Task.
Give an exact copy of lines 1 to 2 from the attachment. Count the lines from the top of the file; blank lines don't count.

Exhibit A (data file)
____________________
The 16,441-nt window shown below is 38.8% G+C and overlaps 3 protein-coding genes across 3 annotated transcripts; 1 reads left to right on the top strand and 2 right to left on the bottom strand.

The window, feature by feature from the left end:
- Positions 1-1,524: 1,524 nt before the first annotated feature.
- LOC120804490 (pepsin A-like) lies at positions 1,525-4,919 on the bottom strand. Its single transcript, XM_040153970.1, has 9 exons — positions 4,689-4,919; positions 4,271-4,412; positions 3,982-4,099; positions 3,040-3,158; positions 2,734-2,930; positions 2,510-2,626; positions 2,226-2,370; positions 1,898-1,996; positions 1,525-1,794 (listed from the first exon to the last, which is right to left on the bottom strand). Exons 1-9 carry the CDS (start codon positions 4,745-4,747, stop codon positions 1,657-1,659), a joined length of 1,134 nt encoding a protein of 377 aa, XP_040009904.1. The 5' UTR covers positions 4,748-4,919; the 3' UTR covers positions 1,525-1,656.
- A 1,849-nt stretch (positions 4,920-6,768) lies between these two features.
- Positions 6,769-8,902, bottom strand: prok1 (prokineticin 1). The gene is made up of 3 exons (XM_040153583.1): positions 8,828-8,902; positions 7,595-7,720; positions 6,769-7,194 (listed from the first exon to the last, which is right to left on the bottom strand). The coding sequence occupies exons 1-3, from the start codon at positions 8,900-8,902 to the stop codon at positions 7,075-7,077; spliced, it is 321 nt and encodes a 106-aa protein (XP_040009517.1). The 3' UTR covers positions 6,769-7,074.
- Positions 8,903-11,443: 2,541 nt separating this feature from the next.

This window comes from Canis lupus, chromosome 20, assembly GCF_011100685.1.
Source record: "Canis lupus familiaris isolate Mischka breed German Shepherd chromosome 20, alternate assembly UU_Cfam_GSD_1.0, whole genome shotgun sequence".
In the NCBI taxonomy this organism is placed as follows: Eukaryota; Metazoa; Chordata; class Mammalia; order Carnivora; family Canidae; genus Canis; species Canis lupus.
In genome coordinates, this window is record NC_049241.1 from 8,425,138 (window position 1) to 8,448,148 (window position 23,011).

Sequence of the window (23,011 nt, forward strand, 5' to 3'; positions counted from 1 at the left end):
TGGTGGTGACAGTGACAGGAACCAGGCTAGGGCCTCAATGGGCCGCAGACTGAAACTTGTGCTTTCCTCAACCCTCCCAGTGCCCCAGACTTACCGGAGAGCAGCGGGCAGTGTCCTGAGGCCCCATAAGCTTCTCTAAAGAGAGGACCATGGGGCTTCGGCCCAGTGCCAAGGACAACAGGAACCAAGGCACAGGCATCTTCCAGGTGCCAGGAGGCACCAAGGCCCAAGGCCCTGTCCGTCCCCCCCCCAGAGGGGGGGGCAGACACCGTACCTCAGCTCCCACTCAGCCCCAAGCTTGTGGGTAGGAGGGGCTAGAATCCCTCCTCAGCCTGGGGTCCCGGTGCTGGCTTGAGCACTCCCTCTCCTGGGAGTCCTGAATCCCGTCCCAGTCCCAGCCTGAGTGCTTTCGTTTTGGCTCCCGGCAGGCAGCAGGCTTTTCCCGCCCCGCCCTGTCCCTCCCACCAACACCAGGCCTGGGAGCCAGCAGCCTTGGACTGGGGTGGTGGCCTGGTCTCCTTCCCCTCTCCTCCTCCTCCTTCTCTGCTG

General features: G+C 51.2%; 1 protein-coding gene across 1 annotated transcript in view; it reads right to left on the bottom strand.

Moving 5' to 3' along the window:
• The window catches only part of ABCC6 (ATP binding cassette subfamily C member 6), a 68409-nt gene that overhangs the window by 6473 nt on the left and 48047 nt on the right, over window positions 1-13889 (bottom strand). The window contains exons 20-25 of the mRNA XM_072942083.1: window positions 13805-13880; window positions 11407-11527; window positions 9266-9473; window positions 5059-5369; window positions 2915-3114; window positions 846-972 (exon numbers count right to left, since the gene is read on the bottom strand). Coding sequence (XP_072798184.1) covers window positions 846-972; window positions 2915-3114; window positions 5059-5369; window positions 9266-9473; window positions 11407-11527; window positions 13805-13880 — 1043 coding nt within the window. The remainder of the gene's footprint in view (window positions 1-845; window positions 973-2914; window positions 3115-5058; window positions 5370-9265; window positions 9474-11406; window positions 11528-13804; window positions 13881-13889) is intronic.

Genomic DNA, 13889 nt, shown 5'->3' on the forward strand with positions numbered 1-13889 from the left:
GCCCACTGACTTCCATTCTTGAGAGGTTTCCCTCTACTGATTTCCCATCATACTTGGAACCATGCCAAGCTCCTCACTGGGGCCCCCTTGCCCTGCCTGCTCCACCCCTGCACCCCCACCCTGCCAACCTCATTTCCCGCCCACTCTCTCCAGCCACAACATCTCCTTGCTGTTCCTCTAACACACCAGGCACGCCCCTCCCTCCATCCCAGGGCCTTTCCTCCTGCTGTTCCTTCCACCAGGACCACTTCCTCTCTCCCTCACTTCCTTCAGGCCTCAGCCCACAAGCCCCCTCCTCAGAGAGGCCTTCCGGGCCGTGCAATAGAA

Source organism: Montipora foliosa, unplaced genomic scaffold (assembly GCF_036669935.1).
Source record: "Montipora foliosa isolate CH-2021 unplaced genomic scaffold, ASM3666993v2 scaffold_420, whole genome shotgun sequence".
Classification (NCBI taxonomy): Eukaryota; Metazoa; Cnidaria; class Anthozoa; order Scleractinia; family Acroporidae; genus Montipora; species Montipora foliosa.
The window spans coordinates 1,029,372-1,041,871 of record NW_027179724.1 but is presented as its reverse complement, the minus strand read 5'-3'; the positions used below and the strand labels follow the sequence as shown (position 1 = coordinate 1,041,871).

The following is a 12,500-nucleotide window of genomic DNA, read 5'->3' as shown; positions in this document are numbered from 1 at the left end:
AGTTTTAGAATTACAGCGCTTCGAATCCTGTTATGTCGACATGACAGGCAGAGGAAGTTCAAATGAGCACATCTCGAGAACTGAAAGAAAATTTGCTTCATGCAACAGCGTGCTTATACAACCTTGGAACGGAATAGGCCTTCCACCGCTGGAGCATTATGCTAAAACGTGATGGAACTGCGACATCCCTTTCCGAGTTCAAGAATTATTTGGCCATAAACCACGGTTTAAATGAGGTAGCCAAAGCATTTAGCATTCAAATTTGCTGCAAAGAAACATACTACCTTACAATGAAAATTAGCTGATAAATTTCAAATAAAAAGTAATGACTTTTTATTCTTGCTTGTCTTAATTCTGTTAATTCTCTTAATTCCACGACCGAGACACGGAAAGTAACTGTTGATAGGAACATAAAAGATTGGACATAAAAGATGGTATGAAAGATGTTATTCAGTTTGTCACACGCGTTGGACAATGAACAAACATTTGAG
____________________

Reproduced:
The 16,441-nt window shown below is 38.8% G+C and overlaps 3 protein-coding genes across 3 annotated transcripts; 1 reads left to right on the top strand and 2 right to left on the bottom strand.

The window, feature by feature from the left end: